August 21, 2006

Another piece of speculation that’s making the rounds is that there’s a possible connection between the ransom note and Karr. I don’t know how people come up with these things, but someone found a note John Karr had written in a high school yearbook, which included the phrase “I shall be the conquerer”. Some think this could corrolate with something the ransom note ended with: “Victory!”, and “S.B.T.C.”. There’s speculation that “S.B.T.C.” matches with “Shall Be The Conquerer”. I dunno. Somehow I think that’s a stretch. My first guess if I were looking at it would be that it’s the initials to someone’s name (some people have more than three names), or the name of an organization of some sort.


Clarifications in case

August 21, 2006

I heard on CNN on Saturday that while John Karr thought he was sending messages to Patsy Ramsey, before she died, his messages were in fact being diverted to law enforcement. She did not read them.

The story about the “mystery” doll has been fleshed out a little further. It was a teddy bear in what was probably JonBenet’s bedroom. A DA who helped out in the case 9 years ago said on the news that John and Patsy Ramsey didn’t recognize the doll at first, but later remembered that it was hers. Given the new evidence, though, it might be prudent to have the doll tested anyway. Given the irrational and eratic behavior of the murderer, it’s possible that the one they found was in fact the perpetrator’s. I only say this because Karr has apparently admitted he had the same doll as a child. Maybe he had it at the time of the murder.

Karr also sent e-mails to C.U. journalism professor Michael Tracy. I’m not clear on this, but it sounds like the investigation began with the e-mails law enforcement received from Dr. Tracy. He was contacted by Karr about a year ago, because he had produced a few documentaries on the JonBenet case. Tracy carried on a correspondence with Karr from then until recently, forwarding e-mails he received to law enforcement.

Is the suspect for real?

August 18, 2006

The stakes have gotten higher in the JonBenet Ramsey case. John Karr has made a public “confession” in a press conference, and it’s left many scratching their heads. The audio was often bad in the clips so I couldn’t glean much information from them. I’m relying a little on statements of his that others have repeated on talk radio and such.

He’s said that he picked JonBenet up from school. Nothing in the evidence suggests that’s true. He said he drugged her, intended to kidnap her, but something went awry, and that’s when she died. He’s also said he had “sex” with her. The coroner’s report said there was no evidence of drugs, or semen. He said her death was an “accident”. I’ve heard some forensic analysts go off on this, saying “No way was it an accident”. Well, let’s just cool our jets a little. I mean, just listening to the guy, you can tell there’s something wrong with him mentally. So in his own delusional way he can say it was an “accident”, but that doesn’t mean we have to take him at his word. Even if he were a more solid suspect, should we take him seriously if he said it was an accident? No, not necessarily.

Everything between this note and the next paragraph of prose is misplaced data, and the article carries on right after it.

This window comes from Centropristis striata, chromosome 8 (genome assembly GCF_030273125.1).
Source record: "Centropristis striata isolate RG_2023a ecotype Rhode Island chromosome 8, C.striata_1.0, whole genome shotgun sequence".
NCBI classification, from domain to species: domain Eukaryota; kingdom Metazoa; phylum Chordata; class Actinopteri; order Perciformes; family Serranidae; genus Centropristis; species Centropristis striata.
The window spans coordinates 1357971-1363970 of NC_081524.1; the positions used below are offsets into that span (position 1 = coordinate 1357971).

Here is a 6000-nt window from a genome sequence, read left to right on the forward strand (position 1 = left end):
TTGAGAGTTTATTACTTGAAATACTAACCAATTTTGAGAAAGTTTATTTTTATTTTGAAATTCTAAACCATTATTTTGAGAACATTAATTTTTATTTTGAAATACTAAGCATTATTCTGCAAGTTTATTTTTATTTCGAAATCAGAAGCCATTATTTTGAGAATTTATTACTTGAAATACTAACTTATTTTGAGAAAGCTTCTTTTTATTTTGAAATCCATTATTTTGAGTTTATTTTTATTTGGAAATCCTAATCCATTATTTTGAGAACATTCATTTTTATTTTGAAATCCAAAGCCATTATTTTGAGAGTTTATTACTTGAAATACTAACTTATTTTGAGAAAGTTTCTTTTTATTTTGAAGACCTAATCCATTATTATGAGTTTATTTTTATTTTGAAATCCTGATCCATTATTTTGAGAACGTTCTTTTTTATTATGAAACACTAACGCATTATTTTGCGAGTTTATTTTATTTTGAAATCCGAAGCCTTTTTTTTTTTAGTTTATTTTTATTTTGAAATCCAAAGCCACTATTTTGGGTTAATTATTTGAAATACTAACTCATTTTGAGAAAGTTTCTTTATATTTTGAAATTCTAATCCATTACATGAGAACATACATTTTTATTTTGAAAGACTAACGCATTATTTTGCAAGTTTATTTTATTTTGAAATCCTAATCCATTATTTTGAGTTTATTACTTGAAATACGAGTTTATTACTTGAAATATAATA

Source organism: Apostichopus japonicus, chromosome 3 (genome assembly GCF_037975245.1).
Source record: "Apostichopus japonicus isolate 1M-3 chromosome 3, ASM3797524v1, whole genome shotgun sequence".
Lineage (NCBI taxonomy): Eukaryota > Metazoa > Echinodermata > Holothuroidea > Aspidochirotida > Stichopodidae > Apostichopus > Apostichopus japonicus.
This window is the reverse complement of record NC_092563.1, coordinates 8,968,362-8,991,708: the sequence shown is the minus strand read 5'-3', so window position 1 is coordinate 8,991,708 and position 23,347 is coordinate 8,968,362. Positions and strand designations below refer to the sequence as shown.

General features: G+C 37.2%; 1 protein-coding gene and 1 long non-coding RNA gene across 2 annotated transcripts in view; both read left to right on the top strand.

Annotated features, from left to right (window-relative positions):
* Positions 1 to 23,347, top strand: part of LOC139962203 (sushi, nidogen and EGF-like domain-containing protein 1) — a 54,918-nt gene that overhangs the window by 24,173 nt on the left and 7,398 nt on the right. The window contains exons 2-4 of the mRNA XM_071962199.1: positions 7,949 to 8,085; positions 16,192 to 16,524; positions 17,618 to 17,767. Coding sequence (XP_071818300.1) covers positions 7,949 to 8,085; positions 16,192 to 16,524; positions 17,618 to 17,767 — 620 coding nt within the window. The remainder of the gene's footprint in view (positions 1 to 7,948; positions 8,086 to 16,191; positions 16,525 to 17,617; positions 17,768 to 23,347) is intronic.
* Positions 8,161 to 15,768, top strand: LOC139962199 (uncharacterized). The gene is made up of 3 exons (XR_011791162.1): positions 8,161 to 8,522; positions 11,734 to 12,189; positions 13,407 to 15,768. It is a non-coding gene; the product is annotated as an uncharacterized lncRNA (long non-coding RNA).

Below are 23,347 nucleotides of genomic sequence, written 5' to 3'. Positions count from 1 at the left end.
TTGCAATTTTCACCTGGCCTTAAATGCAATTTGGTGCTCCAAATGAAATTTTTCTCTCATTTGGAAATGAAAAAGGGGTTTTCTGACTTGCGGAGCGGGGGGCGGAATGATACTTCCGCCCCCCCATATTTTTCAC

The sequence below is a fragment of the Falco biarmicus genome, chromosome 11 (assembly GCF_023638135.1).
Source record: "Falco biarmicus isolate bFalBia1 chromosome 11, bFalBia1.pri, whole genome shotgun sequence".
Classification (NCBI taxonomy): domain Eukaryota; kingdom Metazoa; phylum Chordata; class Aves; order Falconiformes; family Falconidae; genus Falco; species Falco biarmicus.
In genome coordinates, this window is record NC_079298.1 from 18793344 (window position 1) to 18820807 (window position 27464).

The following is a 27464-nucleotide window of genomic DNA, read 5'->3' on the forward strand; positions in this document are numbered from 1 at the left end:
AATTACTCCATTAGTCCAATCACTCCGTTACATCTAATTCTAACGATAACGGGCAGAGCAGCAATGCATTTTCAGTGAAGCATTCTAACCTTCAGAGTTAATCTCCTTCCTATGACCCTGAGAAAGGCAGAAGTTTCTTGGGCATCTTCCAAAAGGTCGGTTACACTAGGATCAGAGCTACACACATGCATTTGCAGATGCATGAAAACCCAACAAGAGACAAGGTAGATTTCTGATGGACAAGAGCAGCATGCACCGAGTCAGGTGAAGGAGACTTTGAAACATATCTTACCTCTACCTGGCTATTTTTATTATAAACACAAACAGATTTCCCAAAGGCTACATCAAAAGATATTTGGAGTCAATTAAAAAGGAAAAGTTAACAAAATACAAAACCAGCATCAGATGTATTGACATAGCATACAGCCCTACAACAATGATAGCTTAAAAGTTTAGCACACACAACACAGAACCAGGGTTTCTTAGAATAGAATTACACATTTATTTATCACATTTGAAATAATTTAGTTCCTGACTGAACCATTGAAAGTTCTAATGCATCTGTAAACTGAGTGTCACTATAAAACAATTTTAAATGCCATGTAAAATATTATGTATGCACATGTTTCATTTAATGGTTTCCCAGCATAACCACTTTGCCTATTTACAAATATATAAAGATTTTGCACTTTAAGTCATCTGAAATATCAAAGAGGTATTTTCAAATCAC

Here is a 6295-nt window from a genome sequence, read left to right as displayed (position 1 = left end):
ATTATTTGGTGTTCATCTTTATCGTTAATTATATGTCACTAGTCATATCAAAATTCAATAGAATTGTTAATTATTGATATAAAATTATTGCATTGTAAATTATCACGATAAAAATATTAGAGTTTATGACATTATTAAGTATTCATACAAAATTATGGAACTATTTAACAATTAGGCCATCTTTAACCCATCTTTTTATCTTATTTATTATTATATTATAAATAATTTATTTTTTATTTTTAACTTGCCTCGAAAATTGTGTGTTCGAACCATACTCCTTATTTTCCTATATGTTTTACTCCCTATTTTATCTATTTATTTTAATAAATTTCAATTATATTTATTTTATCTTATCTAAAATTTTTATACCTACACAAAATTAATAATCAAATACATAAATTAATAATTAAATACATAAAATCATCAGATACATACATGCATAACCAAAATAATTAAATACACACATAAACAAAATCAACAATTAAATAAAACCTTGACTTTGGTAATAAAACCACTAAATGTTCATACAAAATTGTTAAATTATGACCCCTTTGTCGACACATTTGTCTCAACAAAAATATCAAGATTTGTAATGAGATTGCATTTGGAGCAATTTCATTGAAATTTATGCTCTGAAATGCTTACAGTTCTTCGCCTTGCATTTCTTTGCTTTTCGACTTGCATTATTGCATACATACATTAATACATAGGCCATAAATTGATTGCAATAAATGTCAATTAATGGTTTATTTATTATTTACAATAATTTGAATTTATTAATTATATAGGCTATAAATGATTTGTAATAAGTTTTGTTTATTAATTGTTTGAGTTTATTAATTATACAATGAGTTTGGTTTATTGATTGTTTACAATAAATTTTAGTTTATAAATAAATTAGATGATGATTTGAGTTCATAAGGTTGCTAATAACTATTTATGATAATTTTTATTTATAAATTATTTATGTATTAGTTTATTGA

I wonder if the reason people are getting thrown off is that they’re taking Karr’s words at face value, when they should not. He does sound delusional. It’s possible that his perceptions of what happened do not square with reality. I’m just supposing. I’m no psychologist, so I’m not making a professional determination in any way. But I had the thought, that maybe what he’s saying has some relation to reality, just not totally.

Something I wondered yesterday is if the prosecutors got “seduced” by Karr. Apparently Karr had done a lot of research into this case. Maybe the things that he’s said that prosecutors think “only the murderer would know” were just lucky guesses based on a foundation of real knowledge of the case.

Every legal analyst I heard on this yesterday said that the prosecutors have got to have some forensic evidence to go with Karr’s confession. If all they have is his word their case is going to fall apart quickly. I agree. Boulder DA Mary Lacy’s reputation is on the line, as is the reputation of those working on the case with her. She already has a bad reputation among some Boulderites for some past legal actions she took years ago, especially in relation to sexual abuse cases. Mary Lacy was formerly known as Mary Keenan. She got married recently.

I think the ex-wife’s alibi for Karr will hold some weight. She divorced him in 2001 because he was charged with possessing child porn. This is interesting, because the child porn charge would point to him being a legitimate suspect. Yet her statement is that to the best of her recollection he was with her and their kids every Christmas while they were married. She did say she was going to have to check old photos and the dates on them to make sure. The fact that she divorced him over child porn lends weight to her claim as well. Any sane wife would find her husband dabbling in child porn revolting. So at this point I don’t see a reason for her to lie for Karr.